The RCMP have released more information about how two men died in what Mounties are calling a "workplace accident" Monday night.
Three men were apparently working on sewer lines near the west access road in the village of Fox Valley. A partial collapse happened and two of the men fell 12 feet into the sewer lines.
Police say it happened around 6:20 p.m. The third man at the scene called for help.
The combination of a late crop and an early frost could create headaches for Saskatchewan's farmers this week.
Environment Canada has issued a frost advisory for areas like Prince Albert and Spiritwood for early Tuesday morning. A cold front moving into the province from Alberta is expected to create below-average temperatures until the weekend.
"The cold air will be more over western sections early on in the week, then it will spread to more easterly sections towards the end of the week," said Environment Canada Meteorologist Terri Lang.
A Canadian think tank says if student achievement is high, then teachers should be getting more than just a gold star.
“There’s been the question: will it reduce focus on contributing to social good if we start monetizing that?” said Deani Van Pelt, director of the Barbara Mitchell Centre for Improving Education at the Fraser Institute. “I think it’s time to take a look at that.”
The Fraser Institute released a report Monday pushing for financial incentives for teachers, adding that evidence shows a link between higher student achievement and teacher incentives.
A contract dispute between the city of Saskatoon and the Amalgamated Transit Union (ATU) appears no closer to a resolution.
"Unless the ATU has decided to substantially change its bargaining position on wages, and what now appears to be pension issues, I can't see any benefit of returning to a bargaining table," City director of human resources Marno McInnes said.
Just over a month after new regulations for the country's railroads came into force, farm groups say the shipping crisis is ebbing.
Grain Growers of Canada president Gary Stanford said the rules, which require the country's two major railways to move a million tonnes of grain a week or face fines, have helped ease a situation that saw 20,000 rail cars worth of product unable to get to port at the height of the crisis this winter.
President of the Amalgamated Transit Union (ATU) Local 615 isn’t surprised 90 per cent of its members rejected the City of Saskatoon’s latest collective agreement.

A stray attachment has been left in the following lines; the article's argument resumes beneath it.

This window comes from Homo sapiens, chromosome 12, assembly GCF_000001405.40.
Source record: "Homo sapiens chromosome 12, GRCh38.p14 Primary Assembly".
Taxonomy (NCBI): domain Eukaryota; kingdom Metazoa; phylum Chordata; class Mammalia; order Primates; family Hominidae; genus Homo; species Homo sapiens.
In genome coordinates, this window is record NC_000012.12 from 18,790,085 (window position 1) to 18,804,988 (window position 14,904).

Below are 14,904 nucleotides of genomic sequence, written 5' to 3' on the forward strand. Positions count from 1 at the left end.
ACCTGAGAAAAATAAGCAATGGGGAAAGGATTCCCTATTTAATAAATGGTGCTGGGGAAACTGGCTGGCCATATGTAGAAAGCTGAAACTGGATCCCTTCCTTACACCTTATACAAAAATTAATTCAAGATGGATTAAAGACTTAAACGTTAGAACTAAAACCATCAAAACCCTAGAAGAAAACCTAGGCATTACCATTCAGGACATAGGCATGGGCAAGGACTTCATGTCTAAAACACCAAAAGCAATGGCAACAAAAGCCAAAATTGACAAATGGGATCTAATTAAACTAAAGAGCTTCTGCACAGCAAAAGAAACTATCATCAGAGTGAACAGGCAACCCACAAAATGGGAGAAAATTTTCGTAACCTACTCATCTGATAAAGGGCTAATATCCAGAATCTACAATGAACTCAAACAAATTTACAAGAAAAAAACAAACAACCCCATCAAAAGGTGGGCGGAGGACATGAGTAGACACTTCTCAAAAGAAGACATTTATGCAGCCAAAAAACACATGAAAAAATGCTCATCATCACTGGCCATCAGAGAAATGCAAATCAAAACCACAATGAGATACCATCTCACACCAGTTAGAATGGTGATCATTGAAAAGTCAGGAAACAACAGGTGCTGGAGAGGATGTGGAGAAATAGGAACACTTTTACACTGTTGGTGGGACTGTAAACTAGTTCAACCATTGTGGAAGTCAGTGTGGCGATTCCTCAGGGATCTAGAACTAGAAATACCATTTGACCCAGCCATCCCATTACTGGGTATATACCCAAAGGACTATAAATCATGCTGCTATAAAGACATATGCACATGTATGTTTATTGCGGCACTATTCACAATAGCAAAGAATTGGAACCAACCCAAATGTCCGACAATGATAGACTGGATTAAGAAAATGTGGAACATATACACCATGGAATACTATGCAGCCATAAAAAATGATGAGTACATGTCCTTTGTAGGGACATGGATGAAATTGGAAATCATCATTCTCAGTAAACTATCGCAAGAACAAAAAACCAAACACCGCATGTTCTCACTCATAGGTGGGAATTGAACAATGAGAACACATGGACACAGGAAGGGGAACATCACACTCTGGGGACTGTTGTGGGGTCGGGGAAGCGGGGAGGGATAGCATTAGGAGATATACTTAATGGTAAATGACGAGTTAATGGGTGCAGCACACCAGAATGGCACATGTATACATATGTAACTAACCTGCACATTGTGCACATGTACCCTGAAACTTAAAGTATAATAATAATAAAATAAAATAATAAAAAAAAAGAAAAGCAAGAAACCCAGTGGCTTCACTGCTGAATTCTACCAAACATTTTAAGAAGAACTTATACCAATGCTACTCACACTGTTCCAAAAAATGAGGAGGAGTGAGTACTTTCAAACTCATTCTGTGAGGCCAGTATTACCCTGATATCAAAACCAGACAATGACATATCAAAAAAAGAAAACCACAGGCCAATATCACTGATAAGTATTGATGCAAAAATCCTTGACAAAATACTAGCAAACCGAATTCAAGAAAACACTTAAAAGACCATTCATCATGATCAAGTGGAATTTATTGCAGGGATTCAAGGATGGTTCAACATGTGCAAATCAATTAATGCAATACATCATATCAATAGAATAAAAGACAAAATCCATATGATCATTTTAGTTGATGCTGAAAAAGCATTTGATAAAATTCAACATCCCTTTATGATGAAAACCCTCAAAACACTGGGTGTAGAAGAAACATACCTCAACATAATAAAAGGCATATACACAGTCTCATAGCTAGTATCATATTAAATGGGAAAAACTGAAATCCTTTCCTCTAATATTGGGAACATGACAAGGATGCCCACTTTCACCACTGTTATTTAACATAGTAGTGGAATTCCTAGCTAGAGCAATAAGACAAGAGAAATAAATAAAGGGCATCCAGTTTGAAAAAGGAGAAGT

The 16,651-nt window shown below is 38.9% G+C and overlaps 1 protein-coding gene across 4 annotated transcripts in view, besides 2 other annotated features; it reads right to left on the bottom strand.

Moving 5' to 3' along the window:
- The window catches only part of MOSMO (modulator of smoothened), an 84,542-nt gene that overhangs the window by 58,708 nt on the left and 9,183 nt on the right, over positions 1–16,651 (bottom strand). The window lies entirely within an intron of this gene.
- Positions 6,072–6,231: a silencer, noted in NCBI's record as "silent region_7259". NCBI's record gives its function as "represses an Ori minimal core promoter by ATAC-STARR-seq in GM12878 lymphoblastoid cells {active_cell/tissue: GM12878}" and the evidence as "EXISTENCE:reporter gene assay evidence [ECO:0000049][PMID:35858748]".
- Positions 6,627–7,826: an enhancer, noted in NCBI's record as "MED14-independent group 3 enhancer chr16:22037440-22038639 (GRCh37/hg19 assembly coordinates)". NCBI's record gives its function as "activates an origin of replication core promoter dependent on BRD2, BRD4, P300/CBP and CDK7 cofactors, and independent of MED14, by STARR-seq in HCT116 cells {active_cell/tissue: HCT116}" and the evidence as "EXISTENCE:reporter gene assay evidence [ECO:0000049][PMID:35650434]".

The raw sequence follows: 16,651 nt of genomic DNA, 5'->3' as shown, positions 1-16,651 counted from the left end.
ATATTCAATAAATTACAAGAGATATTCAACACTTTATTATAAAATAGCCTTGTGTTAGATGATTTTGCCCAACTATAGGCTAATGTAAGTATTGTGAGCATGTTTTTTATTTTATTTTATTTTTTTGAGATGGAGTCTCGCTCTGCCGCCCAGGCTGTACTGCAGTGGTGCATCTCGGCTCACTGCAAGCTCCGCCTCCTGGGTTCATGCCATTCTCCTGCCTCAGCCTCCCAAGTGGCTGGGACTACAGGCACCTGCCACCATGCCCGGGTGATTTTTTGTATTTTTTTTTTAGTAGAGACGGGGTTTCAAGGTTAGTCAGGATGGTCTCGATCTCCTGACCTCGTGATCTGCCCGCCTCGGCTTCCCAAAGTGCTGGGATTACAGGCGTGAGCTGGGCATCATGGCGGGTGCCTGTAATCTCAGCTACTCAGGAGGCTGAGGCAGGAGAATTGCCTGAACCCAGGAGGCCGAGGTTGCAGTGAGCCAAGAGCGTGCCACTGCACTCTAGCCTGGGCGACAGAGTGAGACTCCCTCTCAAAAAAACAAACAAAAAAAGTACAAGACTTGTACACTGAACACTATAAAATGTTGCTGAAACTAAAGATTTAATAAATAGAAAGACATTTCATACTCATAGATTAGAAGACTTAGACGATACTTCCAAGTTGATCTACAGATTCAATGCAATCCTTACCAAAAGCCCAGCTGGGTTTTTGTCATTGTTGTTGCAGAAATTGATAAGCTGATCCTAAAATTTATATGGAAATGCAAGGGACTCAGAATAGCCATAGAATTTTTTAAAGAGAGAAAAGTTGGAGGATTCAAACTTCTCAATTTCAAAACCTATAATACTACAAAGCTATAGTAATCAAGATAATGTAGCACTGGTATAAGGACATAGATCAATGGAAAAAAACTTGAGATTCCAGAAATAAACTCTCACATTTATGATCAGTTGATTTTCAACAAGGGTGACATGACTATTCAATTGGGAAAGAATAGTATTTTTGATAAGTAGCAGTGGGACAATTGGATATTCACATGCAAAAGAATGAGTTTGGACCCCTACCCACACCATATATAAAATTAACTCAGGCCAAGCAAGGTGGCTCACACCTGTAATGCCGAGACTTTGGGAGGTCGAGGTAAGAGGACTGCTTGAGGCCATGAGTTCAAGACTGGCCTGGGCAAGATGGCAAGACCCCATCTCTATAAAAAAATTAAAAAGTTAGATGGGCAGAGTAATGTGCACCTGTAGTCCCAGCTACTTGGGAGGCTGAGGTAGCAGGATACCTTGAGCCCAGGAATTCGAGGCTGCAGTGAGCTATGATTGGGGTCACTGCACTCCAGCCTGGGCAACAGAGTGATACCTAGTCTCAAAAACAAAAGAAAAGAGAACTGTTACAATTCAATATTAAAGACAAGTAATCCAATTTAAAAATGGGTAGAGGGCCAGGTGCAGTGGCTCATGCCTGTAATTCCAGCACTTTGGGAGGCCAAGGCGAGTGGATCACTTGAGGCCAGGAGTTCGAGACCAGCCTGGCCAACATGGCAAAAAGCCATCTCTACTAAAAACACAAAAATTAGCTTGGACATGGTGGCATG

“I think it’s indicative of how important our pension plan is to our members and how important it is to be paid in accordance to what other Canadian cities are getting paid,” union president Jim Yakubowski said Friday.
Many wealthy Chinese parents such as Lisa Wang are sending their kids to Saskatchewan for a good education and coming along to supervise.
The problem lies, according to Wang, in the length of the parents’ visa. She arrived in Saskatoon in July with her 12-year-old daughter Lily Chang but she will have to return home to Beijing in December.
“She wants her daughter to get a better life when it comes to education in western countries like Canada. Canada is one of the best in the world,” Michael Xiao, her agent and translator, said.
The City of Saskatoon is taking a pair of companies involved in building the Shaw Centre to court.
The facility, built in partnership between the City and Saskatoon's public and seperate school boards, houses a fitness centre and swimming pools.
A statement of claim filed by the city solicitor's office at Saskatoon Court of Queen's Bench alleges problems with the building's heating, ventilation and air conditioning (HVAC) system became apparent shortly after the facility opened in 2009.
From Saskatchewan's capital to a small community in the southeast, Enform, the safety association for Canada's upstream oil and gas industry, has relocated.
The company has a number of offices across Canada, and it did have one in Regina, before transferring to Weyburn. The new digs officially opened on Thursday.
Employees enrolled in the City of Regina’s pension plan are once again disappointed in the city’s actions, claiming it’s again walking away from the table.
On Wednesday, the city went straight to the Superintendent of Pensions—the province’s regulator of pensions—with a set of proposed changes in the hopes of fixing the plan, which carries a deficit of $290 million.